Population Shifts Spell Concerns for Democrat-Controlled States Ahead of 2030 Census

by Jessica

There is a major population shift currently taking place in the United States, and if the current trend holds, it won’t bode well for Democrat-controlled states by the time the next Census rolls around in 2030.

According to new Census Bureau data, states with Democratic governors and Democrat-controlled legislatures, including Oregon, California, Illinois, New York, and Pennsylvania, witnessed population declines ranging from 0.01% to 0.52% between July 2022 and July 2023.

This trend, similar to the lead-up to the 2020 Census, could potentially result in these states losing seats in the House of Representatives and votes in the Electoral College in 2030 if the pattern persists, the Daily Caller reported, citing the data.

“On its face, the trends look pretty bad for Democrats” as it relates to House reapportionment, Dave Wasserman of the Cook Political Report told the Daily Caller News Foundation.

“But, it’s also premature to extrapolate trends from the last three years on to the next seven years,” he added. “In all likelihood, we will see a continued shift from California, New York, Illinois, and Pennsylvania to the sunbelt and more Republican-leaning states. However, the magnitude of that shift is what’s up in the air.”

The DCNF added: “New York saw the largest exodus, experiencing a net population loss of 101,984 people, according to Census estimates. California saw the second worst net loss at 75,423 people, followed by Illinois’ loss of 32,826 people.”

A GOP-run state, West Virginia, also saw a decline in population as did Louisiana, which had a Democratic governor and retains a Republican-controlled legislature.

Texas, Florida, North Carolina, Georgia, South Carolina, Tennessee, and Arizona experienced substantial net gains, each growing by 1% or more. Texas led the way with a net increase of 473,453 residents, closely followed by Florida, which saw a net growth of 365,205 people, the DCNF added.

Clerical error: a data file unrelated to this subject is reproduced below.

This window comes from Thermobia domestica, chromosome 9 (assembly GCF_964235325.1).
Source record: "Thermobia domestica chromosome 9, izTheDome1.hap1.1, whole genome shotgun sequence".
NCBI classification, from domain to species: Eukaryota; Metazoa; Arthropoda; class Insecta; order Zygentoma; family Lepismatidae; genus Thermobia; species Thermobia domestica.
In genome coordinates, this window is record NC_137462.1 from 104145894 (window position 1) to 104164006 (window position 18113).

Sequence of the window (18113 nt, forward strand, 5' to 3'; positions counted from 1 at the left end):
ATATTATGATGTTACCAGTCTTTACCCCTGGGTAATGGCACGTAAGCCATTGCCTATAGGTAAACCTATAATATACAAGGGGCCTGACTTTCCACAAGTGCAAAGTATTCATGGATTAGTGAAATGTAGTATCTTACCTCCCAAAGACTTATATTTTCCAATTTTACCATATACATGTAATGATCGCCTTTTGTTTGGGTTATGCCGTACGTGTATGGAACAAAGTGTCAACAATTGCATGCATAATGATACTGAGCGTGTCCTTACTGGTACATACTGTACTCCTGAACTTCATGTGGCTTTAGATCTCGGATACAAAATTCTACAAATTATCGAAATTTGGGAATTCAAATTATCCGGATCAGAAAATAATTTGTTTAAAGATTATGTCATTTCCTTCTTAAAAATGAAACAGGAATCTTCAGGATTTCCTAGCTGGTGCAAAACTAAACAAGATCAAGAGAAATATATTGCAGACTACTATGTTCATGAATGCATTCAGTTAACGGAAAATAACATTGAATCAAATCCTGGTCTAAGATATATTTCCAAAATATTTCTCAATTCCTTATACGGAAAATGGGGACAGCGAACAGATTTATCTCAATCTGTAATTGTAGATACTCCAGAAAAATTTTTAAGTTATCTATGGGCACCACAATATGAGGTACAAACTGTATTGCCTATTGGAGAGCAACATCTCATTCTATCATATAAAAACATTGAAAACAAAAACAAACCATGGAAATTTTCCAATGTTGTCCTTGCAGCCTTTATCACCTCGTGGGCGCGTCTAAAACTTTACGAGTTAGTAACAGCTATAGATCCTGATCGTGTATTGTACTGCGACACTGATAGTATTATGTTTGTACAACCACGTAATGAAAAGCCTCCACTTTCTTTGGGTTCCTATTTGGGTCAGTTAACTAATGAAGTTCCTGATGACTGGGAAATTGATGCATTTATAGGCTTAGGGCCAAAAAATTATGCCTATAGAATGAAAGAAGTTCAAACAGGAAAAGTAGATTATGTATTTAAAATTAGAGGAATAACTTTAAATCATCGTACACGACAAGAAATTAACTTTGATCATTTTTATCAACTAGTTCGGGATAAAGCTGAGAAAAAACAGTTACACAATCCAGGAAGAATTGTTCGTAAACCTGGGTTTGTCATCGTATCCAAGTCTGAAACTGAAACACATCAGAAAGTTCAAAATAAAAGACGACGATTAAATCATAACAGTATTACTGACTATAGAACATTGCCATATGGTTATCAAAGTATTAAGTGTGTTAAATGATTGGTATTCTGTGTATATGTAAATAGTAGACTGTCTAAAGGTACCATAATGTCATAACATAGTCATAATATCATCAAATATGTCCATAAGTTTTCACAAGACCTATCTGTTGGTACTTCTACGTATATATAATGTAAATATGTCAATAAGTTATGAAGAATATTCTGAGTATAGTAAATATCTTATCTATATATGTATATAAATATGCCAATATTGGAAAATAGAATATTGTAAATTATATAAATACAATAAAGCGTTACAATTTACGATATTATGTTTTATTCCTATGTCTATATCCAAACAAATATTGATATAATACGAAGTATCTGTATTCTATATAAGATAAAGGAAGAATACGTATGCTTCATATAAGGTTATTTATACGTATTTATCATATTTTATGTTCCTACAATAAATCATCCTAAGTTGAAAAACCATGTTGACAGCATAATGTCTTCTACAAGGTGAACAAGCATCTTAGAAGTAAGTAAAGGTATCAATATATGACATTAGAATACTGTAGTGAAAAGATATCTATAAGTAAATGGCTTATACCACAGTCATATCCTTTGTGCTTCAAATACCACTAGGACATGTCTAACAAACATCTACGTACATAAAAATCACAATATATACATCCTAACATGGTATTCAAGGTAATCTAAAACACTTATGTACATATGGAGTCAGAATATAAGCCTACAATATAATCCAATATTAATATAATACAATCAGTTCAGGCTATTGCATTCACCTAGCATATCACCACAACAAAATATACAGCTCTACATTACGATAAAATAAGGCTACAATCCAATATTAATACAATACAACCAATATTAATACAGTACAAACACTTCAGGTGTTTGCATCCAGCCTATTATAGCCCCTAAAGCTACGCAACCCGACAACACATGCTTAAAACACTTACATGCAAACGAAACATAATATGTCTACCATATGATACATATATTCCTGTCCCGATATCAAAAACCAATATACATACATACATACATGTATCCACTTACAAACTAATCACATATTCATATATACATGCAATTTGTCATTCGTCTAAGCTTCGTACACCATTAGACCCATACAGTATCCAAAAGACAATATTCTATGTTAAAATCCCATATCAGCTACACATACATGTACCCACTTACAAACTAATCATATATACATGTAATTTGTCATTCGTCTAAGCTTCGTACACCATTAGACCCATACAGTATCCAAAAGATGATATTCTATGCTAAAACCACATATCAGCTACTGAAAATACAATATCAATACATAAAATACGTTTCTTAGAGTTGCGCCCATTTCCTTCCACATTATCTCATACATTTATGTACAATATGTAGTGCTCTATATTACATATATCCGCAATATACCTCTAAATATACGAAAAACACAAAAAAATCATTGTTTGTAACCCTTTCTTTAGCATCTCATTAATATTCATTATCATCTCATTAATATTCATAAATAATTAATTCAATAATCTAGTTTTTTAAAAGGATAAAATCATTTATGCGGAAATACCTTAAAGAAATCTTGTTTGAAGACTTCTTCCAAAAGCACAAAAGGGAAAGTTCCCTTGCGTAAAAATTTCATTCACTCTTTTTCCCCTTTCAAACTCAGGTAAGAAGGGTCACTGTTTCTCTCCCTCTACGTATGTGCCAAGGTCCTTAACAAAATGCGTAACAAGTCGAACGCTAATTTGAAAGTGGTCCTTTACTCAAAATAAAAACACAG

Wasserman told the DCNF that he suspects individuals relocating from traditionally Democratic states to more Republican ones are likely more conservative than people in their home states yet still more liberal than individuals already residing in the states they are moving to.

“Left-leaning states like New York, Illinois and California lost House seats following the 2020 Census, while right-leaning states like Texas, Florida and Montana gained seats,” the outlet noted further.

An October analysis of 2020 Census Bureau data is better news for former President Donald Trump than it is for President Joe Biden, should the two face off against each other again next year.

The Electoral College map is looking better for Republicans, generally, as “red states such as Florida and Texas picking up Electoral College votes, while blue states such as California, New York and Illinois lost them,” The Western Journal reported then.

According to Ballotpedia, 13 states lost and gained electoral votes following the last census. Texas, for instance, gained an additional two congressional districts/electoral college votes. Colorado, Florida, Montana, North Carolina, and Oregon each picked up one as well; three of those — Florida, Montana, and North Carolina — trend red or are genuinely red.

At the same time, California, Illinois, Michigan, New York, Ohio, Pennsylvania, and West Virginia each lost one. Of those, California, Illinois, Michigan, and New York are blue or trend blue, while Pennsylvania is leaning that way. Ohio and West Virginia are reliably red.

“Biden won the 2020 race 306-232 in the Electoral College. However, with the new electoral vote breakdown in place, Biden’s win in 2020 would have dipped slightly to 303-235, according to the site 270 to Win,” The Western Journal noted, adding: Those three votes could make the difference in 2024, based on the results of a Bloomberg News/Morning Consult survey published Thursday.

The poll showed Trump ahead of Biden in Arizona (47 to 43 percent), Georgia (48 to 43 percent), Wisconsin (46 to 44 percent) and Pennsylvania (46 to 45 percent) in a head-to-head matchup for the White House.

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